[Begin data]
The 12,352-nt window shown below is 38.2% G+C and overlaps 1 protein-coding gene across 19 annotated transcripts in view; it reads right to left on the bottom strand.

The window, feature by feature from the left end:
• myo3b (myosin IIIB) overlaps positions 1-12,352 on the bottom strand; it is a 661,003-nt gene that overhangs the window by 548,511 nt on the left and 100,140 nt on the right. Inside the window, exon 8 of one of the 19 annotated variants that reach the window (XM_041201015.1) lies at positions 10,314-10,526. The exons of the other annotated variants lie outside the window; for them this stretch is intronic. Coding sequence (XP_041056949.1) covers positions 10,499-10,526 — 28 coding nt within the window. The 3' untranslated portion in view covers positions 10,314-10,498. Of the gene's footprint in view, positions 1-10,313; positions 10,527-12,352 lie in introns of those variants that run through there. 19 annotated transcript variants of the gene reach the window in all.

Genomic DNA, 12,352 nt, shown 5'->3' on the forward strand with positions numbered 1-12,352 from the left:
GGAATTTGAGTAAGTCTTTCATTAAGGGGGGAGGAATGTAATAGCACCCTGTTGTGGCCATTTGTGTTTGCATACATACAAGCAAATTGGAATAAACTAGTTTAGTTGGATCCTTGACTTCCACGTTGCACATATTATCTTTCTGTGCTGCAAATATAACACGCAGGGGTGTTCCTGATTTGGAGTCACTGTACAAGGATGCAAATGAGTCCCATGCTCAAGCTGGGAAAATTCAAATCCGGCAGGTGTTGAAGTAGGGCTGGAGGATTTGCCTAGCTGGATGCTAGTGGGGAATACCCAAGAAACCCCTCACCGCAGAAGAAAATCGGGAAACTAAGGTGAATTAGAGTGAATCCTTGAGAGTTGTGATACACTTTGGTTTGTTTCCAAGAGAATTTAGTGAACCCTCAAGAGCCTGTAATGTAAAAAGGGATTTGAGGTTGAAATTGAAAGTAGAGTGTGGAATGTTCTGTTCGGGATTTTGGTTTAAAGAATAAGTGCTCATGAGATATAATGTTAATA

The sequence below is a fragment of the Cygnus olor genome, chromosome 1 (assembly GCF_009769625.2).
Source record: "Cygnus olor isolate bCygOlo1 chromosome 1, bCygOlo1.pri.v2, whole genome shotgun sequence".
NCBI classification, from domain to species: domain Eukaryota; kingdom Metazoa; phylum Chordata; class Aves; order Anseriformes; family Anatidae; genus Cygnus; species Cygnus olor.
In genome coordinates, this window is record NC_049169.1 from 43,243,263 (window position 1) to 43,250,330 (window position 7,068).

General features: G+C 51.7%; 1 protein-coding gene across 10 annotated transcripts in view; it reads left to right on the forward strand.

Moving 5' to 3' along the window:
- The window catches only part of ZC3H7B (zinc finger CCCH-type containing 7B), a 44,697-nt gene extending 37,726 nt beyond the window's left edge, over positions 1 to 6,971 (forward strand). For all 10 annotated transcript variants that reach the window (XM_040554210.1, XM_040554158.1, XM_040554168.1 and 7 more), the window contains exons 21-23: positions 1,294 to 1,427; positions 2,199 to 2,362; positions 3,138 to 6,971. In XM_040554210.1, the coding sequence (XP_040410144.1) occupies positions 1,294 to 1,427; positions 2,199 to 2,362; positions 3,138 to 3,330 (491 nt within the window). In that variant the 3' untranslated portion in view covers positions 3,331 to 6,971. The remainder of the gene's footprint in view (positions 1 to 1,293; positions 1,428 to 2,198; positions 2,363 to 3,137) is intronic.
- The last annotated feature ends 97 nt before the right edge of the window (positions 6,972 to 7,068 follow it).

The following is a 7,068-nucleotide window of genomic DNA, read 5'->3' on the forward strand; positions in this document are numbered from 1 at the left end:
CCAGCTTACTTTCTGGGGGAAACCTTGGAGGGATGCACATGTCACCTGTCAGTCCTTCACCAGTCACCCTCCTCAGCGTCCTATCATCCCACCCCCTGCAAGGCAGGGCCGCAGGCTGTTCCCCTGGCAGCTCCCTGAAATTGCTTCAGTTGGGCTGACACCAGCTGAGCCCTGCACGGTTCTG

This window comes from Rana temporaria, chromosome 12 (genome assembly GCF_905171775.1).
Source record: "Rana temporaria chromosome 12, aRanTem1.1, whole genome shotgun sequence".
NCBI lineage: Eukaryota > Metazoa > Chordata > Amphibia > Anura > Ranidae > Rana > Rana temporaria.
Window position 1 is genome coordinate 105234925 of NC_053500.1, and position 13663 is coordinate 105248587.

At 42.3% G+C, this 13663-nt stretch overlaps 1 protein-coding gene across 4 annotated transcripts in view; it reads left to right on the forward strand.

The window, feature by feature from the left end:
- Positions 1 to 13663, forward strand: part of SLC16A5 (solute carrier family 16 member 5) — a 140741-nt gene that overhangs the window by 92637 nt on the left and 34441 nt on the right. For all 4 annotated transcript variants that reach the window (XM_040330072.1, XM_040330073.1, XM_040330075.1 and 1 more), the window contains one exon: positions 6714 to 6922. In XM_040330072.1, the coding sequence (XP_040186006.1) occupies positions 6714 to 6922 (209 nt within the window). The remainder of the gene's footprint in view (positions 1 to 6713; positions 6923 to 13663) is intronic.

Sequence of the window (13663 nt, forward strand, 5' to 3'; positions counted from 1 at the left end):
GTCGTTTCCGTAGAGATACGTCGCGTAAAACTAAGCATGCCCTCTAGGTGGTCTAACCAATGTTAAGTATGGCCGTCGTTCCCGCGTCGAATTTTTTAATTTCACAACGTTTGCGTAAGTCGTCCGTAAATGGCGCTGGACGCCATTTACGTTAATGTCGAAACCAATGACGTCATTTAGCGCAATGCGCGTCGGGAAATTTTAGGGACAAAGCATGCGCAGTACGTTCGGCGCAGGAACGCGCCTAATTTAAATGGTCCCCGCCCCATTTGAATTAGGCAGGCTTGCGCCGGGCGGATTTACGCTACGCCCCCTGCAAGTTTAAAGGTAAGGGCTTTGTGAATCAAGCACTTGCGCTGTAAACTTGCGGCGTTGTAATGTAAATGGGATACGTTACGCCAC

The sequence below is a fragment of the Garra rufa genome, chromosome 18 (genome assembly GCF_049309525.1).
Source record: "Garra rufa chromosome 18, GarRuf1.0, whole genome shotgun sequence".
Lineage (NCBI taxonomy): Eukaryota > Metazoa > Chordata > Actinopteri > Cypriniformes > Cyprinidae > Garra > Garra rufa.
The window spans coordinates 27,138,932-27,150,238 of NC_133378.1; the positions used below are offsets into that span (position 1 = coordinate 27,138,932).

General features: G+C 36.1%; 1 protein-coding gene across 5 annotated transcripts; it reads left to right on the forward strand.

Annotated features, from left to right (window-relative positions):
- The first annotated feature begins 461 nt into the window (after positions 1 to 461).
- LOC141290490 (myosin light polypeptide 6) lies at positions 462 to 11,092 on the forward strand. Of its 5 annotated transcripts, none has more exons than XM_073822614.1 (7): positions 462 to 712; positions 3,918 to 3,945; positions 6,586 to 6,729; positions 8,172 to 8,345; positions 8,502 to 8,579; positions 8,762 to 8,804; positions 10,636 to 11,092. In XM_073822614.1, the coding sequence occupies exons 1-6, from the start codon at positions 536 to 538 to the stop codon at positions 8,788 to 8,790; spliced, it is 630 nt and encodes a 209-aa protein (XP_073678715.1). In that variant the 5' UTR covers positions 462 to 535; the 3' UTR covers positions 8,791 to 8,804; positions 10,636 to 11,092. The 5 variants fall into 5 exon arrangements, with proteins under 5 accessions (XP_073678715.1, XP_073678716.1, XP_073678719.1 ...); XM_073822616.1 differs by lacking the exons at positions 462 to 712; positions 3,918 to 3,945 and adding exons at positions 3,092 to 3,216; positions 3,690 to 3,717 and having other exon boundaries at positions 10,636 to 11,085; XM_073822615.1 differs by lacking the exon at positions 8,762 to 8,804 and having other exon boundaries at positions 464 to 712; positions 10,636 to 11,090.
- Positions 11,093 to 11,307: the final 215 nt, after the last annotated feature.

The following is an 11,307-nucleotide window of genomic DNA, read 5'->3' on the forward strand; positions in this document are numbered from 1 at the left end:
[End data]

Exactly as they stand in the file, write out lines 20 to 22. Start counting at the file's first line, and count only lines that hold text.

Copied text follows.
At 42.3% G+C, this 13663-nt stretch overlaps 1 protein-coding gene across 4 annotated transcripts in view; it reads left to right on the forward strand.

The window, feature by feature from the left end:
- Positions 1 to 13663, forward strand: part of SLC16A5 (solute carrier family 16 member 5) — a 140741-nt gene that overhangs the window by 92637 nt on the left and 34441 nt on the right. For all 4 annotated transcript variants that reach the window (XM_040330072.1, XM_040330073.1, XM_040330075.1 and 1 more), the window contains one exon: positions 6714 to 6922. In XM_040330072.1, the coding sequence (XP_040186006.1) occupies positions 6714 to 6922 (209 nt within the window). The remainder of the gene's footprint in view (positions 1 to 6713; positions 6923 to 13663) is intronic.